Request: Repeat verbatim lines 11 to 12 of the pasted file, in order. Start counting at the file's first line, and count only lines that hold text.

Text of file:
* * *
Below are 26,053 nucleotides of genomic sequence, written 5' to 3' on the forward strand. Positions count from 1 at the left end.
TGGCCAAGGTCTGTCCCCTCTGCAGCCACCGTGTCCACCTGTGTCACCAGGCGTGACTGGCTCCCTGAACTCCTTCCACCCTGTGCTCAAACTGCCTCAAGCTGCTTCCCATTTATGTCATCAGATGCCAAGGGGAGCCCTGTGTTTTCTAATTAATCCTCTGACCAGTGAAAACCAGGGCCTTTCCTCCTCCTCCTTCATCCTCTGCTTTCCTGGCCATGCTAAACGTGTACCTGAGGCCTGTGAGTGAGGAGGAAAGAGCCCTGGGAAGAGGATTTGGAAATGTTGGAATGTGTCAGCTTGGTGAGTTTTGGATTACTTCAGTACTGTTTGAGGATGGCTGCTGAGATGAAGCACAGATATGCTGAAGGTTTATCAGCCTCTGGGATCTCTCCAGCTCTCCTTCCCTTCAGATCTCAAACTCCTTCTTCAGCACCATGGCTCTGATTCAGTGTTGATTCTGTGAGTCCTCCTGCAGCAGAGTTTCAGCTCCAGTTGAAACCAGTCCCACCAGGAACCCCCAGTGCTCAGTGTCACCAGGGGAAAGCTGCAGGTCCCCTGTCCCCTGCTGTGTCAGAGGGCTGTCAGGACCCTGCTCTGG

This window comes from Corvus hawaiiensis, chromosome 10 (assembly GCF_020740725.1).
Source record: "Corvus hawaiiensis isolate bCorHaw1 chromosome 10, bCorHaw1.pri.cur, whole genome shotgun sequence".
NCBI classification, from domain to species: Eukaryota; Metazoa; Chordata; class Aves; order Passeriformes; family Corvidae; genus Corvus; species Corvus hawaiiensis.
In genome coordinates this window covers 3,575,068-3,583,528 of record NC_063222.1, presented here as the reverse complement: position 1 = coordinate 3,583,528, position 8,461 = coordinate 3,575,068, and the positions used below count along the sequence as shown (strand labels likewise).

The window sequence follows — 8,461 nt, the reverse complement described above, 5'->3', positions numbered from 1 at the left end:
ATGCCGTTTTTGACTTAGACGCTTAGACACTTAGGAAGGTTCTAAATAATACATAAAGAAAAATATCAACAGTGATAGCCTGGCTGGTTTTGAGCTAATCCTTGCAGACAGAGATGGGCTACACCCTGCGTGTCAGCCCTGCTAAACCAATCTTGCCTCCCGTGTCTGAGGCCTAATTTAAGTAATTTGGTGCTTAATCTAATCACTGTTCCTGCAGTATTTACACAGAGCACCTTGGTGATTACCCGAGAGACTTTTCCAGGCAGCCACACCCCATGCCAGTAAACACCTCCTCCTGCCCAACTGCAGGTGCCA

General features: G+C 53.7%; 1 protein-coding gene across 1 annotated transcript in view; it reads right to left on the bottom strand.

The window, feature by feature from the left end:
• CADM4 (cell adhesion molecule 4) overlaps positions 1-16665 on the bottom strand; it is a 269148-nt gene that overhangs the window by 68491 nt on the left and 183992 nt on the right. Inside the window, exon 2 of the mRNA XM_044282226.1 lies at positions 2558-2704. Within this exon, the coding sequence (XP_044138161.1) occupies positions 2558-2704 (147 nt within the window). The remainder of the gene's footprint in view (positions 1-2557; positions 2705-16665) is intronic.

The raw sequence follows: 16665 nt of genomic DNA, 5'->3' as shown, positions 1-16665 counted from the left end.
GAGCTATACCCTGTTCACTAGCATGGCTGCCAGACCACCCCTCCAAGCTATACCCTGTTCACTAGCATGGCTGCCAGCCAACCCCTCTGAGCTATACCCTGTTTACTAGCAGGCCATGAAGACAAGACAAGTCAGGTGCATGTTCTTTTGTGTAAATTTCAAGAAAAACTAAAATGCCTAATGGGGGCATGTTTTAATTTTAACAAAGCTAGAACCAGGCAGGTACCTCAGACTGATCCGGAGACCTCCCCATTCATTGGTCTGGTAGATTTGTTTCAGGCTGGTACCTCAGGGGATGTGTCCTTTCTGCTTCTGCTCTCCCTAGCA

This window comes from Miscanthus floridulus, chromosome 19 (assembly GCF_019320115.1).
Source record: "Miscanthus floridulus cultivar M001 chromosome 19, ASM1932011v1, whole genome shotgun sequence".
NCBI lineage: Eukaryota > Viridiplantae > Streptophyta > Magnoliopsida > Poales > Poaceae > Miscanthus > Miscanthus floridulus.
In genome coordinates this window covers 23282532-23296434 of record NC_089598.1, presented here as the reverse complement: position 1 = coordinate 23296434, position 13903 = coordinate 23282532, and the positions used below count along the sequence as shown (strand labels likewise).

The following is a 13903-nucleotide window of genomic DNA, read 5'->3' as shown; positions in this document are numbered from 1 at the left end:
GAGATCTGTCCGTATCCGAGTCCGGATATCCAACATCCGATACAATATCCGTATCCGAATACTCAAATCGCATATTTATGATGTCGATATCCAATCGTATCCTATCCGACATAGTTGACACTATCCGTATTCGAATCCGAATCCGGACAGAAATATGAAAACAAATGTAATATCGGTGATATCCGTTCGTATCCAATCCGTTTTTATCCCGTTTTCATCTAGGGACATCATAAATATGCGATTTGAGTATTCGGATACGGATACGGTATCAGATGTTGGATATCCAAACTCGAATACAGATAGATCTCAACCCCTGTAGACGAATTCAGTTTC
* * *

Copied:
• CADM4 (cell adhesion molecule 4) overlaps positions 1-16665 on the bottom strand; it is a 269148-nt gene that overhangs the window by 68491 nt on the left and 183992 nt on the right. Inside the window, exon 2 of the mRNA XM_044282226.1 lies at positions 2558-2704. Within this exon, the coding sequence (XP_044138161.1) occupies positions 2558-2704 (147 nt within the window). The remainder of the gene's footprint in view (positions 1-2557; positions 2705-16665) is intronic.

The raw sequence follows: 16665 nt of genomic DNA, 5'->3' as shown, positions 1-16665 counted from the left end.